A white paper released by the Senate Committee on Health, Education, Labor and Pensions laid out the potential benefits of risk sharing:
“This would ensure that colleges and universities have a clear financial stake in their students’ success, debt, and ability to repay their taxpayer-subsidized student loans. It would encourage colleges and universities to establish appropriate admissions practices for at-risk or uncommitted students, motivate students to complete more quickly, and graduate students with less debt.”
While the concept of risk sharing has momentum, community colleges are pushing back, arguing that only a small percentage of their students over-borrow and that they shouldn’t be on the hook for every student who defaults. The presidents of both the American Association of Community Colleges and the Association of Community College Trusts sent a response to Alexander’s white paper on the topic saying that they “fundamentally opposed” the idea:
“We believe that implementation of risk sharing at community colleges will inevitably result in either increased tuitions or reduced educational services for students, and very likely both. The financial picture at our institutions precludes any other outcome,”
Overturning the student unit data ban
Despite the vast amount of student information that is reported by universities each year, there is no federal database that keeps track of individual student outcomes. How much money on average does a graduate with an engineering degree from the University of Texas earn? How many recipients of federal Pell Grant funding went on to actually graduate? Which majors (or universities) result in the highest rates of student loan default? This kind of consumer information could help policymakers measure the value and effectiveness of individual universities and draw broader conclusions about the federal lending process – and help students decide which colleges to apply for and which majors to pursue.
Much of this data is actually already available though a number of existing federal databases. However, since 2008, linking those systems together to create a student unit database has been illegal. According to Laitinen, the ban was the result of a 2007 data breach and a full-court press lobbying effort by the National Association of Independent Colleges and Universities (NAICU). The association, which represents a collection of mostly for-profit higher education schools, successfully argued to lawmakers that the database would violate student privacy. Laitinen’s research found that NAICU “feared the federal government would use the data to tie funding to institutional outcomes, potentially disastrous for low performing institutions largely dependent on federal financial aid.”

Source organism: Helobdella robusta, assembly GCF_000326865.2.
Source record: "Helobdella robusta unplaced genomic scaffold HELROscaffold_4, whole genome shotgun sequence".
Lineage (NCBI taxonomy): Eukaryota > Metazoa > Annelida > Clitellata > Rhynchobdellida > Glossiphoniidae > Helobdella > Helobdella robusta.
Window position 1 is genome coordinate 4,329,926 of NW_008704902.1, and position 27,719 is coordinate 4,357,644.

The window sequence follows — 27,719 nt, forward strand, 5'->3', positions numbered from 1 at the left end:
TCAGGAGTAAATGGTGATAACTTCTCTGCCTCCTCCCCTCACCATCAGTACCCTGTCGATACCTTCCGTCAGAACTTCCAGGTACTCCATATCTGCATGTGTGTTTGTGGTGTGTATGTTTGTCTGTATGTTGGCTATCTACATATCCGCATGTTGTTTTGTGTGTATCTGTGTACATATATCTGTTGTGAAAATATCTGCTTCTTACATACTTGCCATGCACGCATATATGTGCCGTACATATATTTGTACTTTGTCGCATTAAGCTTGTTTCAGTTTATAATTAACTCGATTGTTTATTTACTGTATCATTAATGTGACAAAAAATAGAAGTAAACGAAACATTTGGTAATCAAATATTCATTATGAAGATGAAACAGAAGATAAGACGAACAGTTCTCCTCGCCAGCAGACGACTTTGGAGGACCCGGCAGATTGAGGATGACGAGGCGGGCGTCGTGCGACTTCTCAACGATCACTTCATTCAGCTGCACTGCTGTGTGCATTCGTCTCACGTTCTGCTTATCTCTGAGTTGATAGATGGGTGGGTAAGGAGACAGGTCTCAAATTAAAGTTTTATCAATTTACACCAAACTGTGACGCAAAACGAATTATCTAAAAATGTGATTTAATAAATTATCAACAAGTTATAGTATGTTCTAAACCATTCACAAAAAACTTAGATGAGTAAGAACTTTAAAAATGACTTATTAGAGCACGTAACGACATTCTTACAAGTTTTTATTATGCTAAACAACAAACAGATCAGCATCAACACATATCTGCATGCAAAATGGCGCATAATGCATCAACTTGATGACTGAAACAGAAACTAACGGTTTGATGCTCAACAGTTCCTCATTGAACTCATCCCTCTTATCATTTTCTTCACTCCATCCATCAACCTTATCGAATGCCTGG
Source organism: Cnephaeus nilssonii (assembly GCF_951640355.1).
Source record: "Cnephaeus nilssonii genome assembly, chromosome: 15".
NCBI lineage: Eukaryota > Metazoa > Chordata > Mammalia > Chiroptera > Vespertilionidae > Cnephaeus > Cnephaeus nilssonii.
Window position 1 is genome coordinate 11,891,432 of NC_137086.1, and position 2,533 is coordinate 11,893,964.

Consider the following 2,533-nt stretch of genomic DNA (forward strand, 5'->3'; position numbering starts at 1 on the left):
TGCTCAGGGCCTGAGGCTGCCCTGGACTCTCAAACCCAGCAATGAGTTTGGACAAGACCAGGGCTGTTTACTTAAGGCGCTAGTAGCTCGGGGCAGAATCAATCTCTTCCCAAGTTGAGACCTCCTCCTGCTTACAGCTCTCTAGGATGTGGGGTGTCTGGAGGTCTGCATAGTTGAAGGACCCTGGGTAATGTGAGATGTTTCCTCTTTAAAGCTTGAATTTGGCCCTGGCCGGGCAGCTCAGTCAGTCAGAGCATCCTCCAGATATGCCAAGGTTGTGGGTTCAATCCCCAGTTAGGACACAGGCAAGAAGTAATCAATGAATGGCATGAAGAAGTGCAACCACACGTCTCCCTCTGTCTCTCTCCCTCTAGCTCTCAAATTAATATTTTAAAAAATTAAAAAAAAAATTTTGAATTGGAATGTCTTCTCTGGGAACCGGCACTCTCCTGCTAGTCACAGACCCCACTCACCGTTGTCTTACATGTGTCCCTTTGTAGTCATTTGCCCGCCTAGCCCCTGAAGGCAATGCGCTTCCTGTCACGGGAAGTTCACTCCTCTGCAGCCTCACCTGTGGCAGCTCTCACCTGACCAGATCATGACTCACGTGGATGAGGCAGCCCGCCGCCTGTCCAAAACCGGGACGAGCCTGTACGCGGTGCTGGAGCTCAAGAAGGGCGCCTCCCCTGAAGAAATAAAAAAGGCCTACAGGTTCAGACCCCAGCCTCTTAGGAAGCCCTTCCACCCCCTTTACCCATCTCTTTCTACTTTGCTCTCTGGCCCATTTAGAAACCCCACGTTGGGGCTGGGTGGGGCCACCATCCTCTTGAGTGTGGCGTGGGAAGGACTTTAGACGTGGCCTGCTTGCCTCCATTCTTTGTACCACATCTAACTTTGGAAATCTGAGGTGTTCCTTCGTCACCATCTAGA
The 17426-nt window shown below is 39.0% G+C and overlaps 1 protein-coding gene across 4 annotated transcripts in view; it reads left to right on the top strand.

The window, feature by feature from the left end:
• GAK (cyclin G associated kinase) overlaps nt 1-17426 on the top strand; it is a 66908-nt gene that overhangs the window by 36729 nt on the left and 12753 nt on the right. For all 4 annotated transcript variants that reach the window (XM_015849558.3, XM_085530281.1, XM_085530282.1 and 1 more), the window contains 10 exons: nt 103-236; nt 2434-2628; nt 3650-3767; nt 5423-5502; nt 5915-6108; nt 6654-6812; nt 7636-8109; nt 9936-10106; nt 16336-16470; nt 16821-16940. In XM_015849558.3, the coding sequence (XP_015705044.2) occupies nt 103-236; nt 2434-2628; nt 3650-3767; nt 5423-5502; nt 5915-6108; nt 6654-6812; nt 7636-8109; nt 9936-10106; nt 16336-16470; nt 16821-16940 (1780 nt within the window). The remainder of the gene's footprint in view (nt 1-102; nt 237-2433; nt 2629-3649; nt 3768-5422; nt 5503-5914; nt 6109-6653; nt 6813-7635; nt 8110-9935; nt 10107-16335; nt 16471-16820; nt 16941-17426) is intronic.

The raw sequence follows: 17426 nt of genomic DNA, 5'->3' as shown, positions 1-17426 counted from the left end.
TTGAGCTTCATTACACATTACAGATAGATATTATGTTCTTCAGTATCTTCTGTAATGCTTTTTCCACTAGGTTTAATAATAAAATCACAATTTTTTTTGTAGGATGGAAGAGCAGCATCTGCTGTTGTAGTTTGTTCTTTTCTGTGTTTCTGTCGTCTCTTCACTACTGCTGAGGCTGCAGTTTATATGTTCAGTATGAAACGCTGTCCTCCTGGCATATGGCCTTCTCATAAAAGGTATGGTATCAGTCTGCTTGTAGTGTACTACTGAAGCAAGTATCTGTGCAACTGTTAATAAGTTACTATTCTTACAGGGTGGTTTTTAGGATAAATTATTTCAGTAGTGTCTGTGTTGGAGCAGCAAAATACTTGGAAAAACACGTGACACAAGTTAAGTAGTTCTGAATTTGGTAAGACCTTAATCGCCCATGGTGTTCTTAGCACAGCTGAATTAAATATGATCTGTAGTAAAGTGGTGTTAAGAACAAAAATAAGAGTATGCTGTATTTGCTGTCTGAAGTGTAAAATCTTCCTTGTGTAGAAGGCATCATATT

Now, though, there are growing calls to overturn the ban. In April, the Postsecondary Data Collaborative, a coalition of 27 education organizations, sent a letter to Alexander and Sen. Patty Murray (D-WA) urging an end to the ban.
A note of caution
While the push to streamline aspects of the act does have support outside of Republican circles, some supporters have expressed concerns that an overzealous approach could result in cutting good regulations as well as bad.
“It would be a mistake to roll back important protections for faculty, students and families,” said Murray, according to Inside Higher Ed.
While there appears to be a consensus among lawmakers and policy experts that there is fat to be trimmed from the reporting process, Voight said it is important not to lose sight of the broader purpose of these regulations: to ensure that taxpayer investment in higher education is being put to good use.
“It’s important to keep in mind that colleges and universities receive billions and billions of dollars from the federal government. So there is some need for compliance and regulation in return for those dollars,” Voight said.